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mended to him by another reason, our Wellington, had only faith in regunamely, that it is more conducive to iar troops, holding that no undisci. submission to authority than a more plined force could long resist a modern general teaching. Metaphysical and army. If this be true—and the authomoral speculation inevitably leads to rities whose names we have given are discussion as to the limits of authority at least as much entitled to deference and the obligation to obedience, while as Cobden and Bright, or any number the romance and poetry of all countries of declaimers on the patriotism of our extol the liberator and patriot, and ex- people-it is a serious question for us patiate on the charms of freedom. On whether we are safe to be content with the other hand, the lesson taught by a standing army much short of three the exact sciences, is that of implicit times the number of that which now obedience to uncontrollable law, of spe- stands on our muster-roll. culation confined within impassable After discussing in detail the admichannels, and regulated by preordained nistrative organisation of the Empire, rules. Hence the moral effect of ex: Louis Napoleon proceeds to criticise clusive devotion to such studies, un- its political organisation. As intro. conscious but inevitable, is to create ductory, he observes that the political á wish for the same order in human ideas of France have always been as caaction which we see in nature, leading pricious as fashion. Under the Republic to an approval of, or if not, an acquies- at first Brutus and Cato were her mocence in, the subjection of mankind to dels. As her fervor cooled down the laws equally as uncontrollable, by those Anglomania which had flourished under they govern, as the laws of nature are by the Regency revived; that gave way to the elements. Allowing, however, for án adoration of the American Republic; this most important and fundamerital and lastly, Napoleon I. brought his sysobjection, the institutions for instruc- tem into fashion, which was nothing tion under the Empire, so far as they else than a reproduction of the instituwent, were liberal and complete; and if tions of Imperial Rome. Our author ever we have a perfect National Edu- successfully demonstrates that none of cation, we cannot do better than copy these but the last could harmonise with the machinery instituted for this pur- the esprit Français ! The English conpose by Napoleon Bonaparte. We stitution in particular is inapplicable, must refer to the work before us, or to since, according to our author, and we Alison, for a detailed account of the must add, according to all foreign ausystem. One great principle gave it thors whose works we have read, its vitality - namely, that the offices of basis is the aristocracy - an element the State were the prizes open to the which he says does not exist in France. most distinguished sholars. This was As to America, he denies its nationa. a new idea for Europe, but the same lity, “ L'homme n'a pas encore pris system has existed in China from time racine en Amerique.” immemorial, and perhaps we may gather But we must be equally as cursory this lesson from the effete state of the in our observations as to the political Celestial Empire, that the principle of organisation, as we have been in refree competition of talent, like every spect to the administrative system. The other exclusive principle in politics, has matter of present importance to us is an inevitable tendency to lose all healthy not the material organisation of the influence, and that a compromise of empire, but its spirit, and the commenprinciples—a coexistence even of con. taries of our author upon it. tradictory principles, with a consider- The following summary of the poliable admixture of no principle at all- tical organisation by our author may in short, the anomalous system called a serve instead of detail : Constitutional Government, is, after “Les principes sur les quels repoall, most consistent with the welfare of saient les lois imperiales sont. communities.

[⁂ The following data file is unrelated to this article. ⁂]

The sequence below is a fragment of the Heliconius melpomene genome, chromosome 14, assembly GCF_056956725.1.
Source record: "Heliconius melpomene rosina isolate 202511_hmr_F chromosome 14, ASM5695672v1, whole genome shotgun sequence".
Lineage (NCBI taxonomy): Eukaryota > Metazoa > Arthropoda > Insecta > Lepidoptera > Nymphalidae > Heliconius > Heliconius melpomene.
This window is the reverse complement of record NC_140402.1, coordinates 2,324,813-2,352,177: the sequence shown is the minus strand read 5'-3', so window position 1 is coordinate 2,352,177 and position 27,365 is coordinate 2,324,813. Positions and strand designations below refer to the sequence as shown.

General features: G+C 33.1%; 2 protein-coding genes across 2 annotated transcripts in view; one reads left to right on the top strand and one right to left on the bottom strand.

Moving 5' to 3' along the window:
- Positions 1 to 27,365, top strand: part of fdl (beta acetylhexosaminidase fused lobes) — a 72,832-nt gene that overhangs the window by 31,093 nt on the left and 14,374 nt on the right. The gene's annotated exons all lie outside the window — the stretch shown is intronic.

“L'Egalité civile d'accord avec le It would be instructive, but hardly principe democratique. interesting, to enter into the details of “ La hierarchie d'accord avec les the French army under its great mili- principes d'ordre et de stabilité. tary organiser. We may, however, • Napoleon est le chef supreme de state that Napoleon I. regarded the l'etat. L'elu du peuple, le represenconscription as the palladium of na- tant de la nation." tional independence, and that he, like “The imperial power alone is trans. mitted by right of inheritance. There as affording an indication of what he is no other hereditary employment in